Clockwise from top left: Raschel knit tank top and dress. The Salvatore Ferragamo’s spring/summer 2020 runway show at Rotonda della Besana, Milan. The first look of an all-white ensemble. Close-up looks backstage of the new Viva pumps, paired with silk ankle socks for a youthful spirit
There is a sense of lightness and joyfulness to Creative Director Paul Andrew’s fourth show for Salvatore Ferragamo. His inspiration for the Italian house’s spring/ summer 2020 collection springs from a photograph of a summer vacation he took with his family in Sicily during the ’80s. Andrew wanted to capture the carefree spirit and sun‑drenched innocence of that idyllic island getaway of his childhood. With that in mind, he blanketed the collection with resort‑ready looks and swimwear—a refreshing sight to behold.
In the photograph, “we were wearing Bermuda prints and smiles,” said Andrew, who translated these into the abstract prints on some of the pieces in the collection. Another print that featured prominently on shirts and dresses was inspired by the marble and bronze statues of the Fountain of Neptune in Florence, a 16 ‑century monument recently restored to its former glory with the support of the Ferragamo family. While the eye‑catching prints were notable aspects of the collection’s story, it was the overarching colour palette reminiscent of a summer sunset, the choice of materials and the fuss‑free silhouettes that made us linger for a closer look.
“I wanted to start the season with a clean slate, a palate cleanser of sorts,” explained the English designer as he walked the press through the collection, starting with the first look: a full‑white ensemble comprised of a bubble‑hemmed leather skirt and a bare‑backed knit top. It set the tone for the rest of the looks that followed: lightweight leathers in summery hues and peek‑a‑boo knits, worn with a youthful disposition.
Silhouettes and styles were kept classic and minimalistic, but skewed to the spirit of modern times; a more casual and “street” take, if you’d like. Oversize blazers were worn with drawstring trousers and a relaxed tank top; buttery leather hoodies were casually thrown over almost anything; knit tops were paired with matching mini shorts that are all the rage this season. Easy, one‑piece wonders such as overalls and ankle‑grazing shirt dresses sealed the deal for an effortless wardrobe. Andrew reimagined the brand’s iconic Vara pumps with a sleeker, sharper shape in monochromatic hues. Christening it the Viva, he sent this new icon down the runway.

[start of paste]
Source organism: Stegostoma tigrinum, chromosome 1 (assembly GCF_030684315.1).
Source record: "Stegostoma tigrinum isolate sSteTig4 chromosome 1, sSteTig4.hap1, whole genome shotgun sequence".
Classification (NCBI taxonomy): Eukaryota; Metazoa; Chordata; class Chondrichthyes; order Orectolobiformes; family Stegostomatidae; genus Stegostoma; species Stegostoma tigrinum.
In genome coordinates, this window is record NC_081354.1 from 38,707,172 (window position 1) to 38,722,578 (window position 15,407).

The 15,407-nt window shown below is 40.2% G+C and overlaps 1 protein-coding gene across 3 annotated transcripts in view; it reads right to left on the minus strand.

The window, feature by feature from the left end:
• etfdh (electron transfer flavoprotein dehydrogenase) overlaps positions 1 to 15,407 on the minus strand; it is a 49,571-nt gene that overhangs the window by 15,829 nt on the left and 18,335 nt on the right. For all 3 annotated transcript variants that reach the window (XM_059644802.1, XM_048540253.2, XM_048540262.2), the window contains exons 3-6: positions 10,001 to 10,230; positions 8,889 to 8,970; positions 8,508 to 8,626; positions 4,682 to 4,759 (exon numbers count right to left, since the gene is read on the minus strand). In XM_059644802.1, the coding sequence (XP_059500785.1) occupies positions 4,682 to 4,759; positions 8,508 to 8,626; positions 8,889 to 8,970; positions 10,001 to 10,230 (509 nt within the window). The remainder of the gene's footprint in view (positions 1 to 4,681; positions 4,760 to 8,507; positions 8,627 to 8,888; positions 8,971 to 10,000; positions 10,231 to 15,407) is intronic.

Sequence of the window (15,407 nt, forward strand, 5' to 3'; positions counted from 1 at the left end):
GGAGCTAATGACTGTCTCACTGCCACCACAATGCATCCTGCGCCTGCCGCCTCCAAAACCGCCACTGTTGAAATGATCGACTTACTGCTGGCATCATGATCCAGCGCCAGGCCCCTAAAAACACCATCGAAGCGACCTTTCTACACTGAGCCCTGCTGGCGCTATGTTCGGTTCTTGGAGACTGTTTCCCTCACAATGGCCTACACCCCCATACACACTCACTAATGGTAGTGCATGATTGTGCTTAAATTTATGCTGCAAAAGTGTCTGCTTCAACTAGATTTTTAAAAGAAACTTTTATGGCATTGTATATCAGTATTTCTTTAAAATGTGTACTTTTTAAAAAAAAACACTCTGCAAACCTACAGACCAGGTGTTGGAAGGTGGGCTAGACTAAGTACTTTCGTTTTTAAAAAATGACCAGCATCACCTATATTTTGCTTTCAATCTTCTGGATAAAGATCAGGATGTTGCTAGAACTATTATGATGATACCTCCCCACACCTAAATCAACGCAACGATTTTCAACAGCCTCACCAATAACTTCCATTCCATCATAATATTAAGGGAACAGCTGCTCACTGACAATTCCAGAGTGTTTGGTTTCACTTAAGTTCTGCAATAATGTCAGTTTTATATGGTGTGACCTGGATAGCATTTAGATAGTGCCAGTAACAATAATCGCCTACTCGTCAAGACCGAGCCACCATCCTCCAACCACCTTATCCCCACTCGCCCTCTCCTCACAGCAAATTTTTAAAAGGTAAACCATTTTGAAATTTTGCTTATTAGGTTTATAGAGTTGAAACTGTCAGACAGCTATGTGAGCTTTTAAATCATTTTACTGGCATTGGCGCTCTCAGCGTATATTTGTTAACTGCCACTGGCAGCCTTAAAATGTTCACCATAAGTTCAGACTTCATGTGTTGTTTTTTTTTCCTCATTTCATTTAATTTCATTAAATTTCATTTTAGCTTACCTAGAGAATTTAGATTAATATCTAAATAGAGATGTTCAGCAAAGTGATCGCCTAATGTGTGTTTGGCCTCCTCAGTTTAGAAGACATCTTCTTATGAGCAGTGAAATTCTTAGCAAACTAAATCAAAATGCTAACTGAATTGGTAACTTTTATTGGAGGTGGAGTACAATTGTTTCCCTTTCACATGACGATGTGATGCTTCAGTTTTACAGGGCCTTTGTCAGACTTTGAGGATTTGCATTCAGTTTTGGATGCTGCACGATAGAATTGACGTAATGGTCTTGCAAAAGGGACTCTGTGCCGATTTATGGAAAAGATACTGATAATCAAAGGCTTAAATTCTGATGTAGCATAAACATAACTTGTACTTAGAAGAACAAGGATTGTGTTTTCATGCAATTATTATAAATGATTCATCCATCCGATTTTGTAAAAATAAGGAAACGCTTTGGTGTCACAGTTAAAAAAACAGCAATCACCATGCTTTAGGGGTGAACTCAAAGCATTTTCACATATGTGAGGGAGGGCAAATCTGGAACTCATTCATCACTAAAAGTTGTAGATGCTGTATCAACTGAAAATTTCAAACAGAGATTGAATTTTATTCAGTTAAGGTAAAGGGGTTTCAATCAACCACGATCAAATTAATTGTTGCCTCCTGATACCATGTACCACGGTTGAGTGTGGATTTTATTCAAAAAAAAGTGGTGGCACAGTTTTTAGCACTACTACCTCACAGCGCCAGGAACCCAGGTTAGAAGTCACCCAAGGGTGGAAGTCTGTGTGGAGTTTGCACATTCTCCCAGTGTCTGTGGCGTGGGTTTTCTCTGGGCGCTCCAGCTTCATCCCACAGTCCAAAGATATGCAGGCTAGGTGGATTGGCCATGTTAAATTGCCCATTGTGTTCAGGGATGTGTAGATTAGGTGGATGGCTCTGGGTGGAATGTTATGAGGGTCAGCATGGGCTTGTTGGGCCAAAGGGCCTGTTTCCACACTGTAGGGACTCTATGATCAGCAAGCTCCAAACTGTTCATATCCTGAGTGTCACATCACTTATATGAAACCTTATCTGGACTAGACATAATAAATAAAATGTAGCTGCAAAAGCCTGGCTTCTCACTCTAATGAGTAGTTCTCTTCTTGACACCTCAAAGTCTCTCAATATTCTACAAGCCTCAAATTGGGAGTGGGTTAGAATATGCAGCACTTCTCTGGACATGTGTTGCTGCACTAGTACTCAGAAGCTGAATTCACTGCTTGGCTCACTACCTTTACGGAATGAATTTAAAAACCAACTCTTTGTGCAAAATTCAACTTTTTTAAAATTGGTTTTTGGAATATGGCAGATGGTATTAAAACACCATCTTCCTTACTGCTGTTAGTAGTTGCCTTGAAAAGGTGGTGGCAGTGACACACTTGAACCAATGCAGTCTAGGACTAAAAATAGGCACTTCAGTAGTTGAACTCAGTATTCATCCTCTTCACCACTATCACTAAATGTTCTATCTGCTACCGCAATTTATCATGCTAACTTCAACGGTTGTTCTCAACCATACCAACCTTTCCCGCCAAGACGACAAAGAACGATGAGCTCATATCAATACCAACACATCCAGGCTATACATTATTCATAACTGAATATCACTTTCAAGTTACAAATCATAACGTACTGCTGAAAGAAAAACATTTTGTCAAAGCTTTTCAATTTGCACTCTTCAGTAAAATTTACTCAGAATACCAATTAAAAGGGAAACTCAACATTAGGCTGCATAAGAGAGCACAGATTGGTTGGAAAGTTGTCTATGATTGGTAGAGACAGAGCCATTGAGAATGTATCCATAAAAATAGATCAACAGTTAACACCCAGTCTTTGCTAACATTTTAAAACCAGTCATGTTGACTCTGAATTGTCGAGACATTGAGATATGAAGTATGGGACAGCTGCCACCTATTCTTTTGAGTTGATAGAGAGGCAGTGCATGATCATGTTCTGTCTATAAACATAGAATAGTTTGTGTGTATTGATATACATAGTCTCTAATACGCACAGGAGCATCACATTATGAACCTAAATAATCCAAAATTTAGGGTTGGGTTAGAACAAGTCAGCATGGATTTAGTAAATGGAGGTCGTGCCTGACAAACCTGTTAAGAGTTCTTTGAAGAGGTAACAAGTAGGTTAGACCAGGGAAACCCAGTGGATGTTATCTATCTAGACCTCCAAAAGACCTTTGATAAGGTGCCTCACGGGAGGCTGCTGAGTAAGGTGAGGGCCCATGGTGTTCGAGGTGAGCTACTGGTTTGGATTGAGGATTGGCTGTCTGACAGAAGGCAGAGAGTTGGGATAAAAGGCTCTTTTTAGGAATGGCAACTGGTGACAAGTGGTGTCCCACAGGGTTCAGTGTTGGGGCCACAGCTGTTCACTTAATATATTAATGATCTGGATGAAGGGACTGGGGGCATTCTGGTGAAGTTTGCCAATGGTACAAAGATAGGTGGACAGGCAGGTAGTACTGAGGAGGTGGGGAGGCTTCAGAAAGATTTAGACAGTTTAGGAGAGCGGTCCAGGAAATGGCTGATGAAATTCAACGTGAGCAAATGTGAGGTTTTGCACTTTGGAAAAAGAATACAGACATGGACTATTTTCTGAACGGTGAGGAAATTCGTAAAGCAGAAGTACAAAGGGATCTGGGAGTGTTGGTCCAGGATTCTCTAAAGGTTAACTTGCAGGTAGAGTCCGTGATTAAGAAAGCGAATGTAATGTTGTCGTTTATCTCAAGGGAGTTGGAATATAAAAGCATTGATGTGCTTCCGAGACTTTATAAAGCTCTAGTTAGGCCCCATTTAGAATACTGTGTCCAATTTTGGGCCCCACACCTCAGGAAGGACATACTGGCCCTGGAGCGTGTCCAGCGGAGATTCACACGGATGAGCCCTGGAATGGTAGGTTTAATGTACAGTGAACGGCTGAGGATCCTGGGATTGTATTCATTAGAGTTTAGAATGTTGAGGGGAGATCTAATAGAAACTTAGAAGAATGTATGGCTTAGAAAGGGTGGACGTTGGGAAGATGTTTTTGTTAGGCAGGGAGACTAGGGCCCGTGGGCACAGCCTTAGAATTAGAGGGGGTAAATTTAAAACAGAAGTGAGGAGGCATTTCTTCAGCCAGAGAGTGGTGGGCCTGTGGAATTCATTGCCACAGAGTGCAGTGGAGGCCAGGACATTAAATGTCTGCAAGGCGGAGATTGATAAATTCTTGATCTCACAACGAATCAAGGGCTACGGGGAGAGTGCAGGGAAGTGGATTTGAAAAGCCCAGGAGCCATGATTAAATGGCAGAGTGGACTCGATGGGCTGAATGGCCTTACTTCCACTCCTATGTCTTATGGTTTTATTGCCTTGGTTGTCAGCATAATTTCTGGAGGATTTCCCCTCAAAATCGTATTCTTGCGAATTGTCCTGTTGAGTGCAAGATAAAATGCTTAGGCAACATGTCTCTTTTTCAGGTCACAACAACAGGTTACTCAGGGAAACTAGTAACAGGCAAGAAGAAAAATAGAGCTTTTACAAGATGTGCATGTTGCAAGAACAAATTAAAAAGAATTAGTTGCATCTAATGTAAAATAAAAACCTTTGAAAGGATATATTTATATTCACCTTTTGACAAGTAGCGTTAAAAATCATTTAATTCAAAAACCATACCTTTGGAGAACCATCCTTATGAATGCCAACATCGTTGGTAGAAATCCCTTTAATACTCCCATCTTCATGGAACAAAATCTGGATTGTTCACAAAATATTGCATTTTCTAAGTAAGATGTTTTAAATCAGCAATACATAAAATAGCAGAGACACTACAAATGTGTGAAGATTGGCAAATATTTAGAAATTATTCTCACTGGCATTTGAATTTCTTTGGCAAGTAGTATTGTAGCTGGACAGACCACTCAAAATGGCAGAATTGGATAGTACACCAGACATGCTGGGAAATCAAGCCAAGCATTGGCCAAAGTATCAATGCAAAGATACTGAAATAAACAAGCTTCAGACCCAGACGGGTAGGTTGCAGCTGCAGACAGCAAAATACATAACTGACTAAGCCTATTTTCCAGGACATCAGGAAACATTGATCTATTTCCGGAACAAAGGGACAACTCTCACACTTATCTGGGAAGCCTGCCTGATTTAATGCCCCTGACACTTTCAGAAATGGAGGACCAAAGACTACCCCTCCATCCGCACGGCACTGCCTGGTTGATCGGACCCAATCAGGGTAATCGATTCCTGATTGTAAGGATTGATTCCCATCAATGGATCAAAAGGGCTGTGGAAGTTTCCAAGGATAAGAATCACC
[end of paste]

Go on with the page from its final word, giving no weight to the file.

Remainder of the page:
With his eye firmly on the future, Andrew still paid tribute to Ferragamo’s leather‑making heritage with many separates crafted in the softest hide— an unusual choice for a spring/summer collection, which typically features lighter materials. Even the sunglasses were framed in the same leather that is usually used for shoes.
With his emphasis on craftsmanship, he imbues the collection with depth, dimension and character.
As he told Harper’s BAZAAR Australia: “My mother was an executive at a computer company and dressed up every day. My father was the upholsterer to the Queen. I was raised in an environment where there was a huge focus on technology on one side and artisanship on the other. At that time, I didn’t realise the effect it had on me. It aligns with Ferragamo’s values: hi‑tech meets high craft.” Andrew went on to wax lyrical about the intricacy of the weft and warp yarns in a dress specially hand‑crocheted by a Florentine woman, how the ends of the crepe de chine ribbons of a Raschel knit tank dress and top were deliberately left raw to draw attention to its handcrafted quality, and the hand‑tacked leather sleeves of a tailored linen blazer.
Presenting a collection that is modern and experimental, yet true to the brand’s roots, Andrew has made great strides in revolutionising a heritage leather house into a multi‑faceted luxury maison for 2020 and beyond.
Clockwise from left: A forest green matching knit set topped with an oversize leather coat—a perfect ensemble for transitional weather. Silk devore dress featuring the statues of the Fountain of Neptune. The charming locale complemented the collection perfectly. Sophisticated leather-framed sunglasses. Overalls and a scarf cap in a print reminiscent of that on Paul Andrew’s childhood beachwear
PHOTOGRAPHY: SALVATORE FERRAG AMO